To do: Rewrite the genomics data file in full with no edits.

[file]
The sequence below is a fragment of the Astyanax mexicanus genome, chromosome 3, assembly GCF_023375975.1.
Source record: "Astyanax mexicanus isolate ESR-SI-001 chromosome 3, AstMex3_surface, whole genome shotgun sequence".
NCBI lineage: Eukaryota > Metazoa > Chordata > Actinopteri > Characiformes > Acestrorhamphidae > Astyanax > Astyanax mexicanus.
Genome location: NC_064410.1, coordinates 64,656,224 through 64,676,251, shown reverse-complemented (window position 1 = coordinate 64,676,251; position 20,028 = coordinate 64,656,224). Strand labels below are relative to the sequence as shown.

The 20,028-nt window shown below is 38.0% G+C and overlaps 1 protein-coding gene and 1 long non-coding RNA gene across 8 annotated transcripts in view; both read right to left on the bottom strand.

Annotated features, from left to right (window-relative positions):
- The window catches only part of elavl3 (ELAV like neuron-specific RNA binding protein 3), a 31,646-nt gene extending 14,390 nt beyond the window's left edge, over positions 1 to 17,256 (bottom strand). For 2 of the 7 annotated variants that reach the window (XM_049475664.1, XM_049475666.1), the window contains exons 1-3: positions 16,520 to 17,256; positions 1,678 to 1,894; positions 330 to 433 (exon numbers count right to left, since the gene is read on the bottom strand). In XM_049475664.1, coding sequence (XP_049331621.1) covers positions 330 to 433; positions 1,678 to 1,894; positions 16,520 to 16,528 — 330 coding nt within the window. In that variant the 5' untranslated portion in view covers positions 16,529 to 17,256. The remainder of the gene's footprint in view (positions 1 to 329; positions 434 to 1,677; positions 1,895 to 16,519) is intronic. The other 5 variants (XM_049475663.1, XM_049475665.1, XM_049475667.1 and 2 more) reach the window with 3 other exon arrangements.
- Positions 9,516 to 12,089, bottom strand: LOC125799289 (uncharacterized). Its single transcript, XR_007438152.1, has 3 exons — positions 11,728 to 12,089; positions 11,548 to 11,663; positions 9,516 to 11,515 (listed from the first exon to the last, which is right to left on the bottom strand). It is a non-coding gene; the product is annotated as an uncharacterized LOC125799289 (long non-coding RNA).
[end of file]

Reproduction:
The sequence below is a fragment of the Astyanax mexicanus genome, chromosome 3, assembly GCF_023375975.1.
Source record: "Astyanax mexicanus isolate ESR-SI-001 chromosome 3, AstMex3_surface, whole genome shotgun sequence".
NCBI lineage: Eukaryota > Metazoa > Chordata > Actinopteri > Characiformes > Acestrorhamphidae > Astyanax > Astyanax mexicanus.
Genome location: NC_064410.1, coordinates 64,656,224 through 64,676,251, shown reverse-complemented (window position 1 = coordinate 64,676,251; position 20,028 = coordinate 64,656,224). Strand labels below are relative to the sequence as shown.

The 20,028-nt window shown below is 38.0% G+C and overlaps 1 protein-coding gene and 1 long non-coding RNA gene across 8 annotated transcripts in view; both read right to left on the bottom strand.

Annotated features, from left to right (window-relative positions):
- The window catches only part of elavl3 (ELAV like neuron-specific RNA binding protein 3), a 31,646-nt gene extending 14,390 nt beyond the window's left edge, over positions 1 to 17,256 (bottom strand). For 2 of the 7 annotated variants that reach the window (XM_049475664.1, XM_049475666.1), the window contains exons 1-3: positions 16,520 to 17,256; positions 1,678 to 1,894; positions 330 to 433 (exon numbers count right to left, since the gene is read on the bottom strand). In XM_049475664.1, coding sequence (XP_049331621.1) covers positions 330 to 433; positions 1,678 to 1,894; positions 16,520 to 16,528 — 330 coding nt within the window. In that variant the 5' untranslated portion in view covers positions 16,529 to 17,256. The remainder of the gene's footprint in view (positions 1 to 329; positions 434 to 1,677; positions 1,895 to 16,519) is intronic. The other 5 variants (XM_049475663.1, XM_049475665.1, XM_049475667.1 and 2 more) reach the window with 3 other exon arrangements.
- Positions 9,516 to 12,089, bottom strand: LOC125799289 (uncharacterized). Its single transcript, XR_007438152.1, has 3 exons — positions 11,728 to 12,089; positions 11,548 to 11,663; positions 9,516 to 11,515 (listed from the first exon to the last, which is right to left on the bottom strand). It is a non-coding gene; the product is annotated as an uncharacterized LOC125799289 (long non-coding RNA).